Clonal hematopoiesis of indeterminate potential (CHIP) defined as acquisition of somatic mutations in hematopoietic cells is a common age-related condition. The prevalence of CHIP exceeds 12% over all age groups and nearly 50% for subjects older than 85 years. Since somatic mutations frequently affect putative cancer drivers the malignant transformation to myelodysplasia or leukemia is an obvious concern. Even though CHIP is relatively common, the risk of progression to clinically apparent disease is low (<1% per year) and the exact mechanism of progression is largely unknown. Thus, the appropriate risk-stratification of patients remains challenging. In addition to its leukemogenic potential, CHIP is also an independent risk factor of chronic inflammation, cardiovascular disease and has been associated with inferior outcome in general population and in patients with solid tumors. One approach to address the clinical impact of clonal hematopoiesis is to identify and prospectively follow a large cohort of individuals with CHIP. However, this approach would require large number of subjects and long follow-up period. While the long-term prospective studies are underway we propose to study the natural history and clinical consequences and the mechanism of clonal expansion of CHIP in allogeneic blood or marrow transplantation (alloBMT) setting. We have previously published that clinically silent clones (under homeostatic conditions within the donor) expand and are selected for during the enhanced proliferation and self-renewal required to re-establish hematopoiesis in the recipient; this implies that alloBMT greatly hastens the natural history of CHIP, which should allow us to capture the genetic evolution, clonal dynamics, and clinical sequelae of CHIP in an accelerated time-frame. We will 1) determine the oncogenic potential and non-malignant adverse outcome of donor-derived CHIP in alloBMT recipients. Studying the cohort of 1,857 bone marrow donors above the age of 40 as well as serial samples and clinical data we will better define the oncogenic potential of low-frequency clones and distinguish true disease drivers from background genetic events related to aging and examine the role of donor CHIP on non-malignant adverse events in alloBMT recipients; 3) elucidate the epigenetic aberration and cellular pathway involved in clonal growth advantage; 3) determine the impact of CHIP on the incidence of subclinical solid tumors studying nearly 10,000 females enrolled on DETECT trial and define the role of CHIP in tumor development and progression. The aforementioned approach will allow us 1) to better define the oncogenic potential and epigenetic aberrations in pre-malignant clones as well as non-malignant consequences of donor CHIP in alloBMT recipients; 2) our prospective study will not only provide an insight into the risk stratification of patients with CHIP but will also provide a very important human model for studying clonal evolution and leukemogenesis in vivo. 3) we will better define the impact of CHIP on subclinical tumors and the results from our study may result in implementation of most appropriate therapies in order to avoid therapy-related malignancies and cardiovascular toxicities.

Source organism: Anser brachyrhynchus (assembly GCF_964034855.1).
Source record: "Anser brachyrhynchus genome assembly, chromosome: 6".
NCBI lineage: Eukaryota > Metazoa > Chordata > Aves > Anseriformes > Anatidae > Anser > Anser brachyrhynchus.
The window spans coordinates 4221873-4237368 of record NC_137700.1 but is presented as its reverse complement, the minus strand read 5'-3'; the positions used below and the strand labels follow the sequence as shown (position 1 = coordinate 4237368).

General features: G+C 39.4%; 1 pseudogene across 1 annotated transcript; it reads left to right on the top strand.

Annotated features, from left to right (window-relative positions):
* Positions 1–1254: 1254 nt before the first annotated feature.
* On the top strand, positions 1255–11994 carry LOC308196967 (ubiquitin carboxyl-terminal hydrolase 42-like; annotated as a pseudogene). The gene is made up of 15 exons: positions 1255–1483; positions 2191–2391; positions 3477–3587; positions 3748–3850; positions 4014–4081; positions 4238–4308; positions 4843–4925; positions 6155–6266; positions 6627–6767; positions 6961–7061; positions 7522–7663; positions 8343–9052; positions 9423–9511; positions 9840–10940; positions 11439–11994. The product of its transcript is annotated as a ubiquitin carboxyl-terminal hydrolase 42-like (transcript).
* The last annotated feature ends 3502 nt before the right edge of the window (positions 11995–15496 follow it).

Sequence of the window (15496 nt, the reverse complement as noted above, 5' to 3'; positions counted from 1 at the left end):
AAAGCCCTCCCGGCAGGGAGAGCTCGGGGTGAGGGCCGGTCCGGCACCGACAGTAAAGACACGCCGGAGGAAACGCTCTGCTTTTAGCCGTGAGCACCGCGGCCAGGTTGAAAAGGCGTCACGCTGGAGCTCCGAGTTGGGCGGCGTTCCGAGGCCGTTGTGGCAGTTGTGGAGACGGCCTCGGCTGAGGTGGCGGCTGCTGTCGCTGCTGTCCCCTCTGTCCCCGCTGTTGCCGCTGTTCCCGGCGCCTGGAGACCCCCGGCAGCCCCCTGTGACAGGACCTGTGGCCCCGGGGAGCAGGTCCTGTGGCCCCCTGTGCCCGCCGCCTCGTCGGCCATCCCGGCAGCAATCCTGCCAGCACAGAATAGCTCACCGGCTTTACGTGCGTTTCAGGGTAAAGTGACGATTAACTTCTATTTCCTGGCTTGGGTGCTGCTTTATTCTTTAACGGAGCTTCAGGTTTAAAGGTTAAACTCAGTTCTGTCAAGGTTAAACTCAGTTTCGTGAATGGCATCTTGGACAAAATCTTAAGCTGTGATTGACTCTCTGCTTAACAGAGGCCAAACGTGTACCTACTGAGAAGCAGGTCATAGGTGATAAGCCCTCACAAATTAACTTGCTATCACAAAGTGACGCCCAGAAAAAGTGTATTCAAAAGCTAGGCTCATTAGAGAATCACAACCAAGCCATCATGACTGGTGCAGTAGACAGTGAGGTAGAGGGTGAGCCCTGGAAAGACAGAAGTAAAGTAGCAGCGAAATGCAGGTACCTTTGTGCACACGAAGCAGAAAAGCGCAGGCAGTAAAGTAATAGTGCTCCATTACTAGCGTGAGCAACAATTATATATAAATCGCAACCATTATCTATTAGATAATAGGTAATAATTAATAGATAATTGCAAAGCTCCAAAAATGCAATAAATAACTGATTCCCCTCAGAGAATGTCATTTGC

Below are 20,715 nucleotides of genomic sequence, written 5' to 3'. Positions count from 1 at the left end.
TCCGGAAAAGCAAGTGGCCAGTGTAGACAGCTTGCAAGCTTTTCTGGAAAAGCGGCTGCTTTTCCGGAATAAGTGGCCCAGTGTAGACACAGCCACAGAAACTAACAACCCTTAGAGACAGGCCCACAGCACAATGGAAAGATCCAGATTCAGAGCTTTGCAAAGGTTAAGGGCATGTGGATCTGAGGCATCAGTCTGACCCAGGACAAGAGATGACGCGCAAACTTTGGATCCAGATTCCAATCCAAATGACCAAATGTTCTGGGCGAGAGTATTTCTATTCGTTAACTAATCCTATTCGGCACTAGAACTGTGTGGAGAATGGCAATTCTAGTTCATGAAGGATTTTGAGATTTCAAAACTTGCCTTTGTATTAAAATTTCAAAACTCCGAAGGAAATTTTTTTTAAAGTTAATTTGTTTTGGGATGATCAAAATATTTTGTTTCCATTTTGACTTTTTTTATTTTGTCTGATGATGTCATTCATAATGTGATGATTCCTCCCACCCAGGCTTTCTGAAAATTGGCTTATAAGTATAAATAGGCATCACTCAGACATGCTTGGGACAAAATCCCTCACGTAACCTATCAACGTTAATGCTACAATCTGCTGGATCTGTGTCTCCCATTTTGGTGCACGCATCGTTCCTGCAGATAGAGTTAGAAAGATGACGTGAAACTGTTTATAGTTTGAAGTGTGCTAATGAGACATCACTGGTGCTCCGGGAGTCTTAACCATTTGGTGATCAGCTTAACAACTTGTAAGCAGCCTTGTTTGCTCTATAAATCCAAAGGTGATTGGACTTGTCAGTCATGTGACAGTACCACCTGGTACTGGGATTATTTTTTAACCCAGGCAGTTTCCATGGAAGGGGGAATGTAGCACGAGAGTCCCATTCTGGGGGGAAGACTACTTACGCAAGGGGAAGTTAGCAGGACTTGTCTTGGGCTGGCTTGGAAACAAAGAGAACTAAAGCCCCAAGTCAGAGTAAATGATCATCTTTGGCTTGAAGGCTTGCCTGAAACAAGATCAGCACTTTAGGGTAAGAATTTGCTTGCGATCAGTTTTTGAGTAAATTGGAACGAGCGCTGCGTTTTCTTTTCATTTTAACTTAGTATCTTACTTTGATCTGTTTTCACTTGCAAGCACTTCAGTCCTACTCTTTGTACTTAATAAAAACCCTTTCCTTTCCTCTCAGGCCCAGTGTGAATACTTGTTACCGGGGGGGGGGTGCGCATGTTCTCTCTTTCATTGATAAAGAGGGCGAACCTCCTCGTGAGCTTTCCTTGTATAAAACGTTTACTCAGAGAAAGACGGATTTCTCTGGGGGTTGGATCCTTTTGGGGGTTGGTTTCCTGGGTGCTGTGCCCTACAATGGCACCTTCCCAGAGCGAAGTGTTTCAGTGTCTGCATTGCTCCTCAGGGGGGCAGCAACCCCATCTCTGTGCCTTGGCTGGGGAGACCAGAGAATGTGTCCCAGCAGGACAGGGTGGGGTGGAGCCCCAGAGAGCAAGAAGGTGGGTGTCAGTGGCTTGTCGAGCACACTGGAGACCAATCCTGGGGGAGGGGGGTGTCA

Public Health Relevance

Clonal hematopoiesis of indeterminant potential (CHIP) is a common age-related conditions affecting over 50% of elderly individuals over 85 years of age that has been associated with inferior outcome in general population and solid tumor patients, higher incidence of cardiovascular disease and occasional progression to myelodysplastic syndromes and leukemia. The focus of this project is to identify the population at risk for transformation and non-malignant sequalae of CHIP, determine the impact of CHIP in bone marrow transplant donors on post-transplant outcome and define the role of CHIP in development and progression of non- hematologic cancers. If successful, our study will result in clinically relevant risk stratification leading to reduction of CHIP-related consequences and application of personalized therapeutic approaches, improved bone marrow donor selection process and implementation of preventative strategies in the future.

National Institute of Health (NIH)
National Heart, Lung, and Blood Institute (NHLBI)
Research Project (R01)
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Molecular and Cellular Hematology Study Section (MCH)
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Di Fronzo, Nancy L
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Johns Hopkins University
Internal Medicine/Medicine
Schools of Medicine
United States
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